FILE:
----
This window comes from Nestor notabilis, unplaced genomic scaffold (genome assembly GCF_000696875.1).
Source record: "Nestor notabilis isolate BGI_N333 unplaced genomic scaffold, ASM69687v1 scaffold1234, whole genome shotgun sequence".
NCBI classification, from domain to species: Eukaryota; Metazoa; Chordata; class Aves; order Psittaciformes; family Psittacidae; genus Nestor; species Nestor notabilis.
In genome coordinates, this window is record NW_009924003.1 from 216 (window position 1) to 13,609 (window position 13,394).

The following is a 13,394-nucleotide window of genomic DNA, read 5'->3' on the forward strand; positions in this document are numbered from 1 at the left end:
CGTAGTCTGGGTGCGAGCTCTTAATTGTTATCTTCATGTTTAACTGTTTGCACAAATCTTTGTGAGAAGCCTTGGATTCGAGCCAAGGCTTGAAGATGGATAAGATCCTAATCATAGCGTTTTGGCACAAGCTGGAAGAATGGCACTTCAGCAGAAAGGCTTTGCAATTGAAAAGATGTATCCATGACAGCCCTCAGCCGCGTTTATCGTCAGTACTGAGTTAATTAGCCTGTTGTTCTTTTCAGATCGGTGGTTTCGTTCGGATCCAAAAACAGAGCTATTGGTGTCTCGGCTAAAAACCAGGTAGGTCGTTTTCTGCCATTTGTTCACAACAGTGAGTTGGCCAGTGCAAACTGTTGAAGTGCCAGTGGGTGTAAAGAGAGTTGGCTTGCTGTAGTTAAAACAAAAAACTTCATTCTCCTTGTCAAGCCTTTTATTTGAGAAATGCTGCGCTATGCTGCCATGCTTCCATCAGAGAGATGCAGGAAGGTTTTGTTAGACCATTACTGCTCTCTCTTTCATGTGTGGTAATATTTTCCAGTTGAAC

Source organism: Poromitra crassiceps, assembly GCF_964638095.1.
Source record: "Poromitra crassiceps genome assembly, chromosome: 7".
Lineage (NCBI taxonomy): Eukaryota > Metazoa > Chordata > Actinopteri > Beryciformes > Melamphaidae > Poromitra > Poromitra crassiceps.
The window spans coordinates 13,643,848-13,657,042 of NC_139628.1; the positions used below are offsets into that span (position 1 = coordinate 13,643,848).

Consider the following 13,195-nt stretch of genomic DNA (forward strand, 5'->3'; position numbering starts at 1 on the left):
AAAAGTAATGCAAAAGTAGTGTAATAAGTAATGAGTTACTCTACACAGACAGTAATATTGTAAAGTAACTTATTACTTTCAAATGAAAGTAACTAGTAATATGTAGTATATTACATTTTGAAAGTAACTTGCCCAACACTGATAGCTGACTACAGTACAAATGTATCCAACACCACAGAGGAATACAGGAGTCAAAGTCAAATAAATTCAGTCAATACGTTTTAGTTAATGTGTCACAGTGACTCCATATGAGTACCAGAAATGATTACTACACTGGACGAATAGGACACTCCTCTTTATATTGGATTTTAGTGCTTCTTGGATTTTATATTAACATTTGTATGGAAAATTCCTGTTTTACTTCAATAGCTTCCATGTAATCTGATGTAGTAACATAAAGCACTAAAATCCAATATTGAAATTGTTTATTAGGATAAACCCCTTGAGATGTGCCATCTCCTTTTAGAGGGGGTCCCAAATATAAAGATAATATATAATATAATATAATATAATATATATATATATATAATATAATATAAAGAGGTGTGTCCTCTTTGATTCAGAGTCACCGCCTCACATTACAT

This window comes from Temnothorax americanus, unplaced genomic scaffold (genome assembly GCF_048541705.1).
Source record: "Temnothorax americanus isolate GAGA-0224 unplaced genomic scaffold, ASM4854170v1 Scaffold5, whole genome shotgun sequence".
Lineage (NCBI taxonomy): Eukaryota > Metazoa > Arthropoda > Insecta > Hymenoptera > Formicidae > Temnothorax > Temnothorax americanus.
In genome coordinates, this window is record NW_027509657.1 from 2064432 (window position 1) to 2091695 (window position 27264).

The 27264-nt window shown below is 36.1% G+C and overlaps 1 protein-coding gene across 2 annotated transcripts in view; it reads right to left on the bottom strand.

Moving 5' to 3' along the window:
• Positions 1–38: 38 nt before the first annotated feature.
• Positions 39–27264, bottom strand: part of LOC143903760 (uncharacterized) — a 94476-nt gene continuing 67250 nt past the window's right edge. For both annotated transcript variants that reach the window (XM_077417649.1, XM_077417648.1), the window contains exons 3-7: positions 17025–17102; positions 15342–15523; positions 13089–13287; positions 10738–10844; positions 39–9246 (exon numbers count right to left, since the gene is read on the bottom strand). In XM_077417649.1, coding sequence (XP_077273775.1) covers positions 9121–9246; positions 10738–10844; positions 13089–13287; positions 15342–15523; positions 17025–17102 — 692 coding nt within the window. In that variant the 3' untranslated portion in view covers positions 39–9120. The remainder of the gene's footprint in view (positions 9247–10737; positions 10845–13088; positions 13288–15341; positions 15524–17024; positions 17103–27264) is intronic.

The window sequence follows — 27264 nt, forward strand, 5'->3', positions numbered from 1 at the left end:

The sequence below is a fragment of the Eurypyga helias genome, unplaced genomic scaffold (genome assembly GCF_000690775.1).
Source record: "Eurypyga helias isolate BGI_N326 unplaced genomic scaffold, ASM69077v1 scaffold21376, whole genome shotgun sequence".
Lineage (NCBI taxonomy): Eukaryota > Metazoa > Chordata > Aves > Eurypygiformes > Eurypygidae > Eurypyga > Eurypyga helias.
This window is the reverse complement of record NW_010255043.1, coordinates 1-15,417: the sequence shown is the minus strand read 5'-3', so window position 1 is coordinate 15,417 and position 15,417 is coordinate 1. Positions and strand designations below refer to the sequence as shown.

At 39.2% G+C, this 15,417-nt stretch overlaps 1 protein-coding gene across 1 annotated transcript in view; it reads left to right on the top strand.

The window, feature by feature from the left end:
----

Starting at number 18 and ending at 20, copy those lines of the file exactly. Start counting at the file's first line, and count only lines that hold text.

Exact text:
Moving 5' to 3' along the window:
• Positions 1–38: 38 nt before the first annotated feature.
• Positions 39–27264, bottom strand: part of LOC143903760 (uncharacterized) — a 94476-nt gene continuing 67250 nt past the window's right edge. For both annotated transcript variants that reach the window (XM_077417649.1, XM_077417648.1), the window contains exons 3-7: positions 17025–17102; positions 15342–15523; positions 13089–13287; positions 10738–10844; positions 39–9246 (exon numbers count right to left, since the gene is read on the bottom strand). In XM_077417649.1, coding sequence (XP_077273775.1) covers positions 9121–9246; positions 10738–10844; positions 13089–13287; positions 15342–15523; positions 17025–17102 — 692 coding nt within the window. In that variant the 3' untranslated portion in view covers positions 39–9120. The remainder of the gene's footprint in view (positions 9247–10737; positions 10845–13088; positions 13288–15341; positions 15524–17024; positions 17103–27264) is intronic.